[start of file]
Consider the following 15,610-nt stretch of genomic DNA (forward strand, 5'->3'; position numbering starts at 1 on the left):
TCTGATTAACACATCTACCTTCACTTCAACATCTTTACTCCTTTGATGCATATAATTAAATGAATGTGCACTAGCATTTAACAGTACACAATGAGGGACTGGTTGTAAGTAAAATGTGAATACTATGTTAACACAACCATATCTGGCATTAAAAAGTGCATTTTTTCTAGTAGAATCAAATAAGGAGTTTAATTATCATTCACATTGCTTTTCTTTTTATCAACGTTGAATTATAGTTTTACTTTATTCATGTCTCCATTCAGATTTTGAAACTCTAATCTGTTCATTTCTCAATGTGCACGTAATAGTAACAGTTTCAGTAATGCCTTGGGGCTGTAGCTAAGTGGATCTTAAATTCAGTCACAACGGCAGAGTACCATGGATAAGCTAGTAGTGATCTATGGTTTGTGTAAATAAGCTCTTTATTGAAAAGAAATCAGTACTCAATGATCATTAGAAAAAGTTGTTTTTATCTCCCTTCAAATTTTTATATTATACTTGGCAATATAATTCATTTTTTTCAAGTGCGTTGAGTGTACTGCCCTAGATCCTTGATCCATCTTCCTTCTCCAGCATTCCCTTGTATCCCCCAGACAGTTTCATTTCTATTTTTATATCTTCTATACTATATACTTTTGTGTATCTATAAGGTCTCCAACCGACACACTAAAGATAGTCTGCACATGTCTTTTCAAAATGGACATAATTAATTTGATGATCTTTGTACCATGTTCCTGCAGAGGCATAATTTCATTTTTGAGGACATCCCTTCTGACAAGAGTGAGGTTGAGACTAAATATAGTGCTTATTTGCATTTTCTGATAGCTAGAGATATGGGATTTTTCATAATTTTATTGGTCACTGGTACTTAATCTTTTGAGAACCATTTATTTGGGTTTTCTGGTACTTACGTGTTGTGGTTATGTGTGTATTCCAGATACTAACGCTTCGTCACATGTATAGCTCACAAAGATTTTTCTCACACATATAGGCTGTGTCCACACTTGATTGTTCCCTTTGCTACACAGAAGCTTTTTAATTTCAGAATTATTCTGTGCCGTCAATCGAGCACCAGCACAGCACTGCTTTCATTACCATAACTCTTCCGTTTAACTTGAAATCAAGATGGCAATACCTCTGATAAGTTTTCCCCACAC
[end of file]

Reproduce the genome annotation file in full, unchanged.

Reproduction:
Consider the following 15,610-nt stretch of genomic DNA (forward strand, 5'->3'; position numbering starts at 1 on the left):
TCTGATTAACACATCTACCTTCACTTCAACATCTTTACTCCTTTGATGCATATAATTAAATGAATGTGCACTAGCATTTAACAGTACACAATGAGGGACTGGTTGTAAGTAAAATGTGAATACTATGTTAACACAACCATATCTGGCATTAAAAAGTGCATTTTTTCTAGTAGAATCAAATAAGGAGTTTAATTATCATTCACATTGCTTTTCTTTTTATCAACGTTGAATTATAGTTTTACTTTATTCATGTCTCCATTCAGATTTTGAAACTCTAATCTGTTCATTTCTCAATGTGCACGTAATAGTAACAGTTTCAGTAATGCCTTGGGGCTGTAGCTAAGTGGATCTTAAATTCAGTCACAACGGCAGAGTACCATGGATAAGCTAGTAGTGATCTATGGTTTGTGTAAATAAGCTCTTTATTGAAAAGAAATCAGTACTCAATGATCATTAGAAAAAGTTGTTTTTATCTCCCTTCAAATTTTTATATTATACTTGGCAATATAATTCATTTTTTTCAAGTGCGTTGAGTGTACTGCCCTAGATCCTTGATCCATCTTCCTTCTCCAGCATTCCCTTGTATCCCCCAGACAGTTTCATTTCTATTTTTATATCTTCTATACTATATACTTTTGTGTATCTATAAGGTCTCCAACCGACACACTAAAGATAGTCTGCACATGTCTTTTCAAAATGGACATAATTAATTTGATGATCTTTGTACCATGTTCCTGCAGAGGCATAATTTCATTTTTGAGGACATCCCTTCTGACAAGAGTGAGGTTGAGACTAAATATAGTGCTTATTTGCATTTTCTGATAGCTAGAGATATGGGATTTTTCATAATTTTATTGGTCACTGGTACTTAATCTTTTGAGAACCATTTATTTGGGTTTTCTGGTACTTACGTGTTGTGGTTATGTGTGTATTCCAGATACTAACGCTTCGTCACATGTATAGCTCACAAAGATTTTTCTCACACATATAGGCTGTGTCCACACTTGATTGTTCCCTTTGCTACACAGAAGCTTTTTAATTTCAGAATTATTCTGTGCCGTCAATCGAGCACCAGCACAGCACTGCTTTCATTACCATAACTCTTCCGTTTAACTTGAAATCAAGATGGCAATACCTCTGATAAGTTTTCCCCACAC